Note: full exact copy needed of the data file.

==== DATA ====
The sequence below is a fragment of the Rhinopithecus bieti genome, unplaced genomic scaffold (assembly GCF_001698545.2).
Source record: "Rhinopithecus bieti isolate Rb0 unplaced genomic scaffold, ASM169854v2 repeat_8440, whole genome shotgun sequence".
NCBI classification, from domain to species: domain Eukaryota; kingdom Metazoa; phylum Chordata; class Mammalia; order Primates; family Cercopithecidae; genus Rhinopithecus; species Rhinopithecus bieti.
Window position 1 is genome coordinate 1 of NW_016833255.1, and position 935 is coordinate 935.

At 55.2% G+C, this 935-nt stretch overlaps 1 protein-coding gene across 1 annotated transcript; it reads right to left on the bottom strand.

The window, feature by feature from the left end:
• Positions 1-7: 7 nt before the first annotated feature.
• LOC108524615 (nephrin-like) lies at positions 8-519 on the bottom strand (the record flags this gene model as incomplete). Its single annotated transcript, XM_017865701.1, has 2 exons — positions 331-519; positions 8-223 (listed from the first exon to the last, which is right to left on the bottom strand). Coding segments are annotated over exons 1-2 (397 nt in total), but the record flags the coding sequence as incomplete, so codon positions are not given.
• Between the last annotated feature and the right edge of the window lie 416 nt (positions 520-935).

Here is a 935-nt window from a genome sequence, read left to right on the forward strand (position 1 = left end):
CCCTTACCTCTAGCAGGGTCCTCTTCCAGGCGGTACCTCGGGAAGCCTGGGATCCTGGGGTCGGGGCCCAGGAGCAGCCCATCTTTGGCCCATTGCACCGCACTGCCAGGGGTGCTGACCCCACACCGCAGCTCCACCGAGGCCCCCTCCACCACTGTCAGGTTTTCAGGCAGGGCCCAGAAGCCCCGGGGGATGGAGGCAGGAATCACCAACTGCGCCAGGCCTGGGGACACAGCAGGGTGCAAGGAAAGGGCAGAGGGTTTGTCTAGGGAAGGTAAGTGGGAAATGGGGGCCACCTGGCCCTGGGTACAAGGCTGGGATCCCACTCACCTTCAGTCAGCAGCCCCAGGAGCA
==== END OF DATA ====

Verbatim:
The sequence below is a fragment of the Rhinopithecus bieti genome, unplaced genomic scaffold (assembly GCF_001698545.2).
Source record: "Rhinopithecus bieti isolate Rb0 unplaced genomic scaffold, ASM169854v2 repeat_8440, whole genome shotgun sequence".
NCBI classification, from domain to species: domain Eukaryota; kingdom Metazoa; phylum Chordata; class Mammalia; order Primates; family Cercopithecidae; genus Rhinopithecus; species Rhinopithecus bieti.
Window position 1 is genome coordinate 1 of NW_016833255.1, and position 935 is coordinate 935.

At 55.2% G+C, this 935-nt stretch overlaps 1 protein-coding gene across 1 annotated transcript; it reads right to left on the bottom strand.

The window, feature by feature from the left end:
• Positions 1-7: 7 nt before the first annotated feature.
• LOC108524615 (nephrin-like) lies at positions 8-519 on the bottom strand (the record flags this gene model as incomplete). Its single annotated transcript, XM_017865701.1, has 2 exons — positions 331-519; positions 8-223 (listed from the first exon to the last, which is right to left on the bottom strand). Coding segments are annotated over exons 1-2 (397 nt in total), but the record flags the coding sequence as incomplete, so codon positions are not given.
• Between the last annotated feature and the right edge of the window lie 416 nt (positions 520-935).

Here is a 935-nt window from a genome sequence, read left to right on the forward strand (position 1 = left end):
CCCTTACCTCTAGCAGGGTCCTCTTCCAGGCGGTACCTCGGGAAGCCTGGGATCCTGGGGTCGGGGCCCAGGAGCAGCCCATCTTTGGCCCATTGCACCGCACTGCCAGGGGTGCTGACCCCACACCGCAGCTCCACCGAGGCCCCCTCCACCACTGTCAGGTTTTCAGGCAGGGCCCAGAAGCCCCGGGGGATGGAGGCAGGAATCACCAACTGCGCCAGGCCTGGGGACACAGCAGGGTGCAAGGAAAGGGCAGAGGGTTTGTCTAGGGAAGGTAAGTGGGAAATGGGGGCCACCTGGCCCTGGGTACAAGGCTGGGATCCCACTCACCTTCAGTCAGCAGCCCCAGGAGCA